PVH says it will close the site on 25 November, adding it had worked for over five years with the government, civil society, and business partners in Ethiopia to make the park a leader in inclusive development and was proud of the work it had done there.
The factory opened in 2016 and this summer, after PVH sold its Heritage Brands portfolio, it took the decision to transfer the facility over to a partner in Ethiopia before tensions escalated.
“The sale of PVH’s Heritage Brands earlier this year led PVH to begin planning a smooth transition of the facility to a trusted supply partner who is already active in Ethiopia. The speed and volatility of the escalating situation there made the transition no longer possible, resulting in the difficult decision to close the facility,” a spokesperson for the company told Just Style.
“At PVH, we seek to do the right thing for our people and the communities in which we operate around the world. We are extremely sensitive to the impact of this decision on our associates and will put them first in all our decisions.
“PVH will compensate all local operators in accordance with Ethiopian legal requirements, along with an additional payment of three months’ severance to all workers, which was arrived at following consultation with the Industrial Federation of Textile, Leather and Garment Workers Union of Ethiopia (IFTLGWU). PVH remains committed to its third-party manufacturing partners in Hawassa Industrial Park.”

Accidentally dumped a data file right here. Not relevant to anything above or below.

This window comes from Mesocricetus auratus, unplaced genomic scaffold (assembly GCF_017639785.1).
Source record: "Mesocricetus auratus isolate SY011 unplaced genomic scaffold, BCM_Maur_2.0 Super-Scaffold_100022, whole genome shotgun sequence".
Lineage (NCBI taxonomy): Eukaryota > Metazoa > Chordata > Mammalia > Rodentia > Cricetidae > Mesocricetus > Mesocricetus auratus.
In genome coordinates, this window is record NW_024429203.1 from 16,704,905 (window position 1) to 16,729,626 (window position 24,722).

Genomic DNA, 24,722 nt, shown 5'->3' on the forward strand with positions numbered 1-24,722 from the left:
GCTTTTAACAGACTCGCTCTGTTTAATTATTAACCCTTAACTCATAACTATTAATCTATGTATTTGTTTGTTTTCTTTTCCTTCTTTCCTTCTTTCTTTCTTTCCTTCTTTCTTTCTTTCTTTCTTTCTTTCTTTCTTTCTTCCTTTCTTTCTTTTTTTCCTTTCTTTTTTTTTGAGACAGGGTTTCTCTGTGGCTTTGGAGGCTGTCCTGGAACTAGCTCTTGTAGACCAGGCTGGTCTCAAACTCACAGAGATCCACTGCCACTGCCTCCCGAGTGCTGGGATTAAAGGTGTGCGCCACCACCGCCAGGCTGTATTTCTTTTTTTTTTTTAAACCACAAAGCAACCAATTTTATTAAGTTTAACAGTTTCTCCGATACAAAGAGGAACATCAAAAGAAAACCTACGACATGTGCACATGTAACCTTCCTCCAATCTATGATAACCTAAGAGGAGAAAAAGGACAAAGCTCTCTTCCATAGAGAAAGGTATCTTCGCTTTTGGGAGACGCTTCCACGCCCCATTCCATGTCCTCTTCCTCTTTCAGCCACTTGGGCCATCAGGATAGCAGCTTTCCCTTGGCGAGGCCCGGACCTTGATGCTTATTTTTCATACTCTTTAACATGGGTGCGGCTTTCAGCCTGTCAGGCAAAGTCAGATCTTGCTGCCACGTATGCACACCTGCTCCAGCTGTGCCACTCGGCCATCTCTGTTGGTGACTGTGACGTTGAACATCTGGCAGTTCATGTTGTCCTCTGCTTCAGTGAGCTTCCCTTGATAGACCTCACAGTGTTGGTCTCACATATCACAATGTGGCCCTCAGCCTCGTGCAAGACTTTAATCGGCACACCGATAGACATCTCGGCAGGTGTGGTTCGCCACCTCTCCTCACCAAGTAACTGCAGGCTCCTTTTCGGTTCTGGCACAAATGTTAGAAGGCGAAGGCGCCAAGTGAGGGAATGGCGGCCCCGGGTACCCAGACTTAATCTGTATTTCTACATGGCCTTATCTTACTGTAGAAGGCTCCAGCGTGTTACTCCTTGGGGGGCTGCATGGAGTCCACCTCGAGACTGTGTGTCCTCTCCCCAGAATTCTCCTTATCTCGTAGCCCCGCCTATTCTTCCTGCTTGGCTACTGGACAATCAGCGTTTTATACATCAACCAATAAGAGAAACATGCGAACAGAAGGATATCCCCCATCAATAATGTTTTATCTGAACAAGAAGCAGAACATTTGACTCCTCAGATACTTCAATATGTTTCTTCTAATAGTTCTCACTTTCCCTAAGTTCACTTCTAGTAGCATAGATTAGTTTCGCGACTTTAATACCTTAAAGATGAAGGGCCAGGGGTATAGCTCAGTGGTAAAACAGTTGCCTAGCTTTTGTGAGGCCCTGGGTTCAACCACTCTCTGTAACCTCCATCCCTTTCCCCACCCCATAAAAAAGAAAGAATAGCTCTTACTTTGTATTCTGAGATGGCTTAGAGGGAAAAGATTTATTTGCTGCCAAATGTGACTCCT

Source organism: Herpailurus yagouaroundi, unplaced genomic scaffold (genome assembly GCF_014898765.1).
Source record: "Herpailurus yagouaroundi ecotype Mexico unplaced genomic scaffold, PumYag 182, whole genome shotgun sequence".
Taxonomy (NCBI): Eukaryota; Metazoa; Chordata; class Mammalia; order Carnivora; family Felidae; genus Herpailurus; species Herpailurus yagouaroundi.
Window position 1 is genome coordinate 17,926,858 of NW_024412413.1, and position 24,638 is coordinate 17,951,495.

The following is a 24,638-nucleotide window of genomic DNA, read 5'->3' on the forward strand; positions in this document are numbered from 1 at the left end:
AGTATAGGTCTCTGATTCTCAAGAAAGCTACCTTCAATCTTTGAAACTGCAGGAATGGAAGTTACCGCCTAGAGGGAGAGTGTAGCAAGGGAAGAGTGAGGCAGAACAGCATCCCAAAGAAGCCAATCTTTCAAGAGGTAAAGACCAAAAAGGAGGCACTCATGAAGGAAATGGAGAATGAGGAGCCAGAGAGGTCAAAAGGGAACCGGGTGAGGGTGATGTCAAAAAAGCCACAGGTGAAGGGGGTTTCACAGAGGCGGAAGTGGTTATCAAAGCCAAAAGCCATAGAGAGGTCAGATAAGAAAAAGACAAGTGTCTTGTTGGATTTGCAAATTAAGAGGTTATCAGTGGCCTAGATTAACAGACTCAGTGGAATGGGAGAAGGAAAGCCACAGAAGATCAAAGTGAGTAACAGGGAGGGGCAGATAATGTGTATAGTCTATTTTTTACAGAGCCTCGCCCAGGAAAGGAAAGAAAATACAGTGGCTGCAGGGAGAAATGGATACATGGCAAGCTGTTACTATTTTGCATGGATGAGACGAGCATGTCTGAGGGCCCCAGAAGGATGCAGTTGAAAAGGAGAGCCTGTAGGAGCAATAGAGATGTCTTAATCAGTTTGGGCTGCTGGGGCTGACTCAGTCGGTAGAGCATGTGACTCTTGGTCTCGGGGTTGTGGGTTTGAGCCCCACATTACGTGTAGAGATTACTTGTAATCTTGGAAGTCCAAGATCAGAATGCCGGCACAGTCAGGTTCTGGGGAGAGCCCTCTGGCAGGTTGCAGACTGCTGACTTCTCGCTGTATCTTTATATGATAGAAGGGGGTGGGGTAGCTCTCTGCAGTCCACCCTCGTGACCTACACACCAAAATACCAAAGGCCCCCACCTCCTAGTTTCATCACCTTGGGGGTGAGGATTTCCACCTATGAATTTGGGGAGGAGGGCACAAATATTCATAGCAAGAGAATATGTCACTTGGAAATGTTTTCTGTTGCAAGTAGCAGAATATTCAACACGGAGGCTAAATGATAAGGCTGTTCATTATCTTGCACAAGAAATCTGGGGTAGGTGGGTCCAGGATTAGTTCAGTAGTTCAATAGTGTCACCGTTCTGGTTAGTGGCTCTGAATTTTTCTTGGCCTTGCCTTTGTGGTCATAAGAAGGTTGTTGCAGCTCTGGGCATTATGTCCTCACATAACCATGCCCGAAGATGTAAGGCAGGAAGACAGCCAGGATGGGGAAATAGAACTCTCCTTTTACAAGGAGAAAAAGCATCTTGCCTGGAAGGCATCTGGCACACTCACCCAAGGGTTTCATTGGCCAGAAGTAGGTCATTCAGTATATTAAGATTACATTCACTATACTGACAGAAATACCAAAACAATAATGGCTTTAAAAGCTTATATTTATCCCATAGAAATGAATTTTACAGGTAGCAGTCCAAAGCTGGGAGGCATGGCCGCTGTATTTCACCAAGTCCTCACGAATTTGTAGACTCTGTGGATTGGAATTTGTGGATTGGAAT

Earlier this month, the US announced it would strip Ethiopia of its privileges under the African Growth and Opportunities Act (AGOA) on concerns over human rights violations in the country.
Ethiopia, the twenty-second largest supplier of apparel to the US market, has been an AGOA beneficiary country since its enactment in 2001 with 70% of the US$750m earned by the east African country’s two dozen industrial parks since 2014, ending up in the US market under AGOA.
The loss of the AGOA trade benefit is effective from 1 January. It is a huge blow to the economy as under AGOA Ethiopia mainly exports textile, leather, and footwear products, with a smaller amount of horticulture and food items also among these goods.
One manufacturer told Just Style exclusively the move would send the majority of the population back into a state of poverty as many garment suppliers explore their exit from the country.